I was on Belle Isle last year, two times, which is a few hundred meters from Windsor, and the sound was extremely soothing for whatever reason.. I spent days on end thinking and reaearching. I finally attributed the sound to some sort of tunnel boring machinery. There are a handful of salt mines in windsor, which i discovered after seeing more than the two tunnels I was aware of, between Detroit and Windsor, in the river, on Google Earth.
I am in the habit of identifying every sound that I am exposed to consistently, which I noticed when I bought a new house. After moving I diligently inspected my HVAC system, computer fans, appliances, which neighbors parked where, and how hard they slammed their doors, etc. Not only do I identify every sound, but I also actively recognize and consider every combination of sounds.(neighbor1.carDoorSlam sounds different when my furnace is on, or furnace+fridge compressor, for example.) Once I know for certain what a sound is, I can identify it immediately, and continue with my current activity knowing that it was just some irrelevant, petty routine happening.
I can't imagine enduring a sound like that for long, while knowing I am unable to identify it; I was able to convince myself that it was due to tunnel boring; but I seldom am reminded of the sound and never disturbed by it, since I don't live in the area..
I never have quiet. Even in a hearing test with the headphones on I can hear a loud brown noise. My wife and mom say I have hearing damage but I don’t do terrible on hearing tests. I don’t do great either they just always act like it’s nothing so I don’t know what to think.
(Side note: Does BT audio do some kind of lossy compression? Why is it relevant that you mentioned it here?)
Yes. Bluetooth audio is never lossless. Proprietary Bluetooth codecs like Sony LPAC or Qualcomm AptX come close to being lossless, but they’re still lossy.
The filtered sound is pretty bad, yes, dread inducing.
I have a distinct memory of the huge stacks billowing yellow smoke, and the twists of ductwork forming structures that look like hellish versions of the buildings from a Dr Seuss story . It was simultaneously amazing and terrifying, and I couldn't take my eyes off it until it passed out of view.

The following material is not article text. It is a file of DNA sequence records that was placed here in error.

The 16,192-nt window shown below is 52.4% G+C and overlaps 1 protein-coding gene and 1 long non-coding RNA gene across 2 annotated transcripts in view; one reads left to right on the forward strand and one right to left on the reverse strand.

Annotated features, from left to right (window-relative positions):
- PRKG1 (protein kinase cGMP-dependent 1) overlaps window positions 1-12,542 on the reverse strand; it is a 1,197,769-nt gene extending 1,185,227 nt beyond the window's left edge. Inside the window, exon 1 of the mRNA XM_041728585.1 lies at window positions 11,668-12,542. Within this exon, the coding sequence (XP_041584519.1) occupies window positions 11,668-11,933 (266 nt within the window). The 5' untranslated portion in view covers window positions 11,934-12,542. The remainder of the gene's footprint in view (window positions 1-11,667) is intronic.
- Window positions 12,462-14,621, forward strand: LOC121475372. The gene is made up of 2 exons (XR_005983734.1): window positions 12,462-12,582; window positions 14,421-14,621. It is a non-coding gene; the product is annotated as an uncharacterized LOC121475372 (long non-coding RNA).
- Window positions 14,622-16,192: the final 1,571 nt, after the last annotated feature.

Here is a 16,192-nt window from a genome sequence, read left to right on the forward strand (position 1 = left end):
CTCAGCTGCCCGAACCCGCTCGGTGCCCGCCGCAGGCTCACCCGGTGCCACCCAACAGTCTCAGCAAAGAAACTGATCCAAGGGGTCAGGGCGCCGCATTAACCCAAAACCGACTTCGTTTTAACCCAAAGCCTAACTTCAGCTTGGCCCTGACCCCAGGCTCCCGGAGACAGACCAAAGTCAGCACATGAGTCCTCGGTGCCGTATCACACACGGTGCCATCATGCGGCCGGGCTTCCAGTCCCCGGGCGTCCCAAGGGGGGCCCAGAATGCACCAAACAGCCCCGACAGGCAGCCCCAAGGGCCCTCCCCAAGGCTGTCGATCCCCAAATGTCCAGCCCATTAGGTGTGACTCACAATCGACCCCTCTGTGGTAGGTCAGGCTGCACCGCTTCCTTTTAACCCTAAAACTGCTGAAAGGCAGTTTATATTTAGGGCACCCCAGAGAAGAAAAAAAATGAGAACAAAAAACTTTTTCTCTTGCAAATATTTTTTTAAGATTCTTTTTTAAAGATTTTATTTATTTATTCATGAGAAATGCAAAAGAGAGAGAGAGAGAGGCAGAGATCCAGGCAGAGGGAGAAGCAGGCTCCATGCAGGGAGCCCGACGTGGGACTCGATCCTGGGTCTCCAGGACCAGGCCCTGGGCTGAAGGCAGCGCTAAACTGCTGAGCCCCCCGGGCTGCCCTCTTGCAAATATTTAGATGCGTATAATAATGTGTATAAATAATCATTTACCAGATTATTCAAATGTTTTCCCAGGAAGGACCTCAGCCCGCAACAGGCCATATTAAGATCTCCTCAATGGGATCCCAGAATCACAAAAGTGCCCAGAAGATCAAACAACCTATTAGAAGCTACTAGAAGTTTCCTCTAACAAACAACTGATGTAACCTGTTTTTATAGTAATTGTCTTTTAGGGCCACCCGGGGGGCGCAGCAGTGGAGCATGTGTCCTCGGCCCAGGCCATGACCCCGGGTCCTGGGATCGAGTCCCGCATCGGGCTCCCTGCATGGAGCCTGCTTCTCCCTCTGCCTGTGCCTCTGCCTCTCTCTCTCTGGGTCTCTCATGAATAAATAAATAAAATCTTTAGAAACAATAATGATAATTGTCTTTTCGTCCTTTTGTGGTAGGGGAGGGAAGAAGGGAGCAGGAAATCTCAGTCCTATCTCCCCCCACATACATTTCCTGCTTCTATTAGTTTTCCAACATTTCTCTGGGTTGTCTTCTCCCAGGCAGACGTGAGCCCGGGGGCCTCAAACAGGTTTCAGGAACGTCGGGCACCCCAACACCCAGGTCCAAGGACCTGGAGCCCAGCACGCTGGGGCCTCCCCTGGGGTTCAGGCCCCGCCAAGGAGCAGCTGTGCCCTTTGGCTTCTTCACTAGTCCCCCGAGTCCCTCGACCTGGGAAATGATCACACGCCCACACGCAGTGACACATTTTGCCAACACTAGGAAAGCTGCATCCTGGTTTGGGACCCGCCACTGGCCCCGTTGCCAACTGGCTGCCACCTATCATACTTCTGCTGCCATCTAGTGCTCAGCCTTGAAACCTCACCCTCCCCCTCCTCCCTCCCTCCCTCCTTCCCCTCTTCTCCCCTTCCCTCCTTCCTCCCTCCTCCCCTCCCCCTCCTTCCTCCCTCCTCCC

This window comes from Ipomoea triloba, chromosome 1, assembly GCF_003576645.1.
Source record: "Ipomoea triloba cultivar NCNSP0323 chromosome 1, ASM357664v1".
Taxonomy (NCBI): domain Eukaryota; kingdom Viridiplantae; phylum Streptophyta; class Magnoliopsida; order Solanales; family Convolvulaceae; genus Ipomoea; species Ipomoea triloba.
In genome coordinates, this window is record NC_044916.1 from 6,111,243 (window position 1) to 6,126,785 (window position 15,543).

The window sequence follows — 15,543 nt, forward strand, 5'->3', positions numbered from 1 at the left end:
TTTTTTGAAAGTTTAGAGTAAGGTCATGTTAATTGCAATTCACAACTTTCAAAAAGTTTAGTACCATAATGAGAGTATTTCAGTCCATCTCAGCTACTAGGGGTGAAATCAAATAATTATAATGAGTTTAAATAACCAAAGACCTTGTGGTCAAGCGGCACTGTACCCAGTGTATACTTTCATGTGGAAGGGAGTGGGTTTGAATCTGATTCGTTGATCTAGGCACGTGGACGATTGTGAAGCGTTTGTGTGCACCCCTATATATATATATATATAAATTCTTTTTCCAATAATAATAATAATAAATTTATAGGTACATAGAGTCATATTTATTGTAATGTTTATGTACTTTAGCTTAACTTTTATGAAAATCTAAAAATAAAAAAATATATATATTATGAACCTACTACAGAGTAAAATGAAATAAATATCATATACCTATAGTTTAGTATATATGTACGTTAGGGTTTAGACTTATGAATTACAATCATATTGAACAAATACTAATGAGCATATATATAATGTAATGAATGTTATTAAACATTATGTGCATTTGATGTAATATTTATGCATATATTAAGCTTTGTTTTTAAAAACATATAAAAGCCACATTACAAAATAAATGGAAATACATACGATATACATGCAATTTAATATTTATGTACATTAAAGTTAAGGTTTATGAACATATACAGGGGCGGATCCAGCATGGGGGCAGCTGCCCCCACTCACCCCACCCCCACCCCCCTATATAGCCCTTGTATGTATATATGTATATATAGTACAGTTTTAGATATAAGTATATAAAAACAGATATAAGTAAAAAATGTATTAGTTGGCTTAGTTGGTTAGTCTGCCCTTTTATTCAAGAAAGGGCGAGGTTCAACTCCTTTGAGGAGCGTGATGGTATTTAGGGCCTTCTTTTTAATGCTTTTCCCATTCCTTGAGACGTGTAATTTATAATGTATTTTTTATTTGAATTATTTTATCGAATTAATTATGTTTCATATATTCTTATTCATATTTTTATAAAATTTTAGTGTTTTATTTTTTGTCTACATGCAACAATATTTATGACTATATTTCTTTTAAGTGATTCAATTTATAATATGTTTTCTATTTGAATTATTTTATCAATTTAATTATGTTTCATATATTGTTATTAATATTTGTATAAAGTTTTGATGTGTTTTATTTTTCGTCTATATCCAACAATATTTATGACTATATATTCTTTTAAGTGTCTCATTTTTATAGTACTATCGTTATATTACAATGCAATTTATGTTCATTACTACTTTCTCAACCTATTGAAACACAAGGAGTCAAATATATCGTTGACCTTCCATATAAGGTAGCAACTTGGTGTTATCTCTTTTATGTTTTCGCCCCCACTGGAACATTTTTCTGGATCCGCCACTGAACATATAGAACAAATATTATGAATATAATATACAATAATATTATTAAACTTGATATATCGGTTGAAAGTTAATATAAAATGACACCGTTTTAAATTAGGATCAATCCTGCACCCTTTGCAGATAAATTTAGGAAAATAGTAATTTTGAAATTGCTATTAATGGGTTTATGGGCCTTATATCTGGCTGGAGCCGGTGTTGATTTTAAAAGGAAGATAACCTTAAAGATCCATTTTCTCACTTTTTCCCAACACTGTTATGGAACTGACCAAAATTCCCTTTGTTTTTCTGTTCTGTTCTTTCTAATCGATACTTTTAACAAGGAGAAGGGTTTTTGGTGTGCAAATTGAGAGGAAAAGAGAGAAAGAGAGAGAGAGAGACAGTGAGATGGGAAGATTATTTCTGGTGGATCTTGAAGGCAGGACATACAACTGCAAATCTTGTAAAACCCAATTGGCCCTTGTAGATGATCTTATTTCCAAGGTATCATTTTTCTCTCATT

Years later I'd learn about how poorer neighborhoods were in the shadows of and downwind of such places.
I don't know if this place is uniquely terrible or this is the invariable cost of steel production. But I imagine this sort of thing is common in the industrializing world today, where a lot of steel is produced. Is there an example of a "better" way to make steel?
The photos are 'impeccable' art, but the subjects are definitely 'awful'. Along with looking at a series of photos of mills, I gained a much better appreciation for the visceral disgust people have (historically) had about 'industry'. They truly look like outposts of Evil.
The sound bounces around so much, just walking around I couldn't pinpoint it on a couple nights of trying. Its wierd to hear it, but not be able to determine direction. The city figured it out.
I live about five miles from Heathrow airport. Occasionally I will have planes taking off over our house which is fairly loud and sometimes I can hear them powering up and taking off - that's quiet and distant and I can't always hear it.
When the Icelandic volcano closed the airspace a few years ago I was stuck by how quiet it was outside. Not just the lack of identifiable take-off noises but I became aware there had been an imperceptible continuous rumble. This came back when the airspace opened.
There are always aircraft in the skies, I presume this low level noise is the culmination of many distant jet engines.
Note that there is some variance in the volume of air traffic: weekend nights tend to be a lot slower than weeknights. Same for Christmas Day (and the night before and after). If "the hum" was caused by jet engines, this variance should be noticed too. The risk of misattribution is considerable, however, as industrial and other activities also tend to wind down during weekends and holidays.
Yes, I agree hence the way I worded the starting of the comment. It was more an observation that there is a lot more noise going on than is immediately obvious and noticeable.
Regarding these hums some people are reporting, given that they say ear plugs if anything increase the effect I think it is likely internally generated like the various causes of tinnitus. Possibly some infra-sound/vibration is directly detectable by some people in a similar way to magmatism is by some animals and supposedly some people. A second thought is it could be triggering / resonating something in the ear so you are physically hearing the sounds, like when you rub your eyes you see flashes. Thirdly perhaps it is purely psychological.
I've not read much about the hum phenomena and not knowingly personally experienced it my thoughts are just that, thoughts.
I think there's a bit of armchairing going on here, in that people are definitely trying the obvious already.
Part of the problem is multipath due to reflections caused by buildings, hills, trees, etc. Anytime you listen to thunder or fireworks the rumble persists due to reflections off of such things. It's incredibly difficult to algorithmically remove multipath from terrestrial sources.
As one of these suggesters - I think it's the problem lies in that the article doesn't mention this obvious first step in determining the source.